11. In the present case the deceased was aware of the petitioner being married. In-spite of her knowing that he was married, she continued to have affairs with him. At this stage, it will not be proper for me to go into the question as to whether the petitioner had promised the deceased to marry her by divorcing his wife, however, from the suicide note alleged to have been written by the deceased, one thing appears to be clear that the deceased, one thing appears to be clear that the deceased wanted the petitioner to leave his wife. As an apparent from the suicide note even after her death, she wanted the petitioner to leave his wife. Prima facie, it appears to be a case where the deceased was frustrated due to the petitioner not learning his wife. It will be not be proper for me at this stage to give any opinion as to whether the allegations made in the suicide note will amount to an abetment to suicide but in my view when the deceased had opted to continue to have relationship with a married man, she should have prepared herself to live with the situation.
12. As held by the Supreme Court in Gurbax Singh v. State (surpa), there are several considerations, too numerous to enumerate, the combined effect of which must weigh with the Court while granting or rejecting anticipatory bail. The nature and seriousness of the proposed charges, the context of the events likely top lead to the making of the charges, a reasonable possibility of the applicant's presence not being secured at the trial, a reasonable apprehension that witnesses will be tampered with the "larger interest of the public or the State" are some of the considerations which the Court has to keep in mind while deciding an application for anticipatory bail. It is of paramount consideration to remember that the freedom of the individual is as necessary for the survival of the society as it is of the egoistic purposes for the individual. A person seeking anticipatory bail is still a free man entitled to the presumption of innocence. He is willing to submit to restraints on his freedom, by the acceptance of conditions which the court may think fit to impose, in consideration of the assurance that if arrested, he shall be enlarged on bail.
13. In this case, the suicide by the deceased may be on account of frustration or it may be on account of the alleged misrepresentation by the petitioner for not divorcing his wife. However, in case two views are possible, in my view, benefit of the view favourable to the accused should be preferred by the court. The petitioner has a family and is a permanent resident of Delhi. The case is almost entirely based upon the alleged suicide note and in case he is released on bail, in my view, he is not likely to flee from justice and tamper with evidence.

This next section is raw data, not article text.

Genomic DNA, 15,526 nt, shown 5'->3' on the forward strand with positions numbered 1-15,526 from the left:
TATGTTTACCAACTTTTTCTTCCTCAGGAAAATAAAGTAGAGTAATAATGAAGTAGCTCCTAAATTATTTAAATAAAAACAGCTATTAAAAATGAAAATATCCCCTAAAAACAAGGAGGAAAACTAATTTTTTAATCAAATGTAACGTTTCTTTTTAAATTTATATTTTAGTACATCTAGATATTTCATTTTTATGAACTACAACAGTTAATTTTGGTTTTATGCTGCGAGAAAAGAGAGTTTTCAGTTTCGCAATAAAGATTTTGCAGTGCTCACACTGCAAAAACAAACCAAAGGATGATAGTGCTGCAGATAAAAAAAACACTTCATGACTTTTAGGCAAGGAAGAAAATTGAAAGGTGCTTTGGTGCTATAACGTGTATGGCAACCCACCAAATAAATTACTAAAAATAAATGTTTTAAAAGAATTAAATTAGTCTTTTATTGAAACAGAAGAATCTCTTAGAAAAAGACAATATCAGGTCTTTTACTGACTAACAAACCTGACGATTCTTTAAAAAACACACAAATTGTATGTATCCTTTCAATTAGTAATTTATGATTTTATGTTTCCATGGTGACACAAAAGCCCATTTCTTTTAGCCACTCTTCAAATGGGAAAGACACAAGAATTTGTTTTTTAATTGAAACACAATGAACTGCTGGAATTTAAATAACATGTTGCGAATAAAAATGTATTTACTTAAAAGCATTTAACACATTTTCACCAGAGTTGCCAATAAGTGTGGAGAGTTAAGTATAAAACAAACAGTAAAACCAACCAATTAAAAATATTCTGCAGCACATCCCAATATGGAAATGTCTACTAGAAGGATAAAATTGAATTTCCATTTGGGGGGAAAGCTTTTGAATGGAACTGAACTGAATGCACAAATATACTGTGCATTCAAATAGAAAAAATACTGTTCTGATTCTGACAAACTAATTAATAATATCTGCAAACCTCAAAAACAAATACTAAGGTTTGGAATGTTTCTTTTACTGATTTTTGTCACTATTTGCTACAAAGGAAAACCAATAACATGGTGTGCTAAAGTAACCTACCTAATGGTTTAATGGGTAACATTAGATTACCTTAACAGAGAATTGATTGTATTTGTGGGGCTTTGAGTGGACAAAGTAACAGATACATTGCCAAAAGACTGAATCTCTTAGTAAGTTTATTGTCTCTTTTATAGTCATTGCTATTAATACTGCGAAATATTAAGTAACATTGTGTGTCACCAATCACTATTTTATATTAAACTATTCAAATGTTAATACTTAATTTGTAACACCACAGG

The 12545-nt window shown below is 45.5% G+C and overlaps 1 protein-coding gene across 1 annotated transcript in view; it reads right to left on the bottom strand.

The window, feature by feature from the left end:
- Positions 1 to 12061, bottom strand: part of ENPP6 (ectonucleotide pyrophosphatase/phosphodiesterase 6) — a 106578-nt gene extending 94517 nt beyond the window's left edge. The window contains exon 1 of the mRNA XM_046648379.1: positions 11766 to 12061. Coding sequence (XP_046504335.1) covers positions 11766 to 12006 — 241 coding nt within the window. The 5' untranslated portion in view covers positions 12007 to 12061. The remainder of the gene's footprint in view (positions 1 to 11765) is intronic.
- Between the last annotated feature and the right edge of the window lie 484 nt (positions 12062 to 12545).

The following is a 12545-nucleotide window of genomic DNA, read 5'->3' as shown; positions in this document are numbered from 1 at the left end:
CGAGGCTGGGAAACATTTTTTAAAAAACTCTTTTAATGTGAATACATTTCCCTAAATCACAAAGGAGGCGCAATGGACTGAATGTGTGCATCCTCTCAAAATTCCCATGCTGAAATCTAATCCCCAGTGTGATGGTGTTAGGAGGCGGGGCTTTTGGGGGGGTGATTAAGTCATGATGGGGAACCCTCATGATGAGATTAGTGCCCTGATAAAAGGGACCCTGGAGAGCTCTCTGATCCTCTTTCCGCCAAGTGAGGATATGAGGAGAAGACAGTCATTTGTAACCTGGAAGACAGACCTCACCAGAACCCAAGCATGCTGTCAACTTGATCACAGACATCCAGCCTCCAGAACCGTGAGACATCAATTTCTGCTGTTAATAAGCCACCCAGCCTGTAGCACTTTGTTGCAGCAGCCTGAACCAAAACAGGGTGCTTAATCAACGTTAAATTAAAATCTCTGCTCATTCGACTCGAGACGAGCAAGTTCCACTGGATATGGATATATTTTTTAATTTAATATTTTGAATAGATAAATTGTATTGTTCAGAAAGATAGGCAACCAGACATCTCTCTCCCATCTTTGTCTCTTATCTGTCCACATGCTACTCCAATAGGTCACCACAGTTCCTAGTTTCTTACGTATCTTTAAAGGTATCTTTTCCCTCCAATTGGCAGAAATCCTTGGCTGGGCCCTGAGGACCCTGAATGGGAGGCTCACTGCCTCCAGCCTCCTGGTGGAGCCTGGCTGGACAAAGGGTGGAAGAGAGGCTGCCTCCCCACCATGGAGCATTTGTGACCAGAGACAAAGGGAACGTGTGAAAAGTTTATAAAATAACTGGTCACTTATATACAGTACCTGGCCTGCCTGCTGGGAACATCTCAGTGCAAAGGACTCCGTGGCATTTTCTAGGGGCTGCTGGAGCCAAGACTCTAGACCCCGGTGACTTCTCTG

14. For the forgoing reasons and without, in any manner, commenting upon the merits of the case. I direct that in the event of arrest, the petitioner will be released on bail on his furnishing a personal bond in the sum of Rs. 50,000/- with one surety in the like amount to the satisfaction of the arresting officer/superior officer.
15. The petitioner will surrender his passport with the investigating officer and shall not leave this country without prior permission of the court concerned. He will also make himself available for investigation as and when required by the investigating officer and shall not make any attempt to influence the witnesses or tamper with evidence.
16. Any observation made in this order shall not have any effect on the merits of the case."
17. The law on the subject has been discussed at length in various judgments of the High Courts and the Supreme Court in Hira Lal Jain v. State, 2000 III AD (Crl.) DHC 121. It was held that on reading of clause 'First' of Section 107 IPC, it is clear that a person who instigates other to do a thing, abets him to do that thing. A person is said to instigate another when he incites or otherwise encourages another to commit a crime. In the present case, a reading of the so-called, suicide note does not remotely suggest that the petitioner had incited the deceased to commit suicide. There is no material on record to show that the ingredients of offence of abetment had been satisfied and, therefore the offence under Section 306 IPC cannot be said to have been committed. In Taposi Chakervarti v. State, 2000 III AD (Cr.) DHC 233, this Court has elaborately gone into what are the ingredients necessary to satisfy an offence under Section 304 IPC.
18. Having, therefore, given my careful thought to the material on record and the law enunciated. I am of the view that Criminal Misc. (Main) 4184/2000 deserves to be allowed. I, therefore, allow this petition and quash FIR No. 1088/96, Police Station, Srinivaspuri, under Section 306 IPC and all proceedings emanating therefore.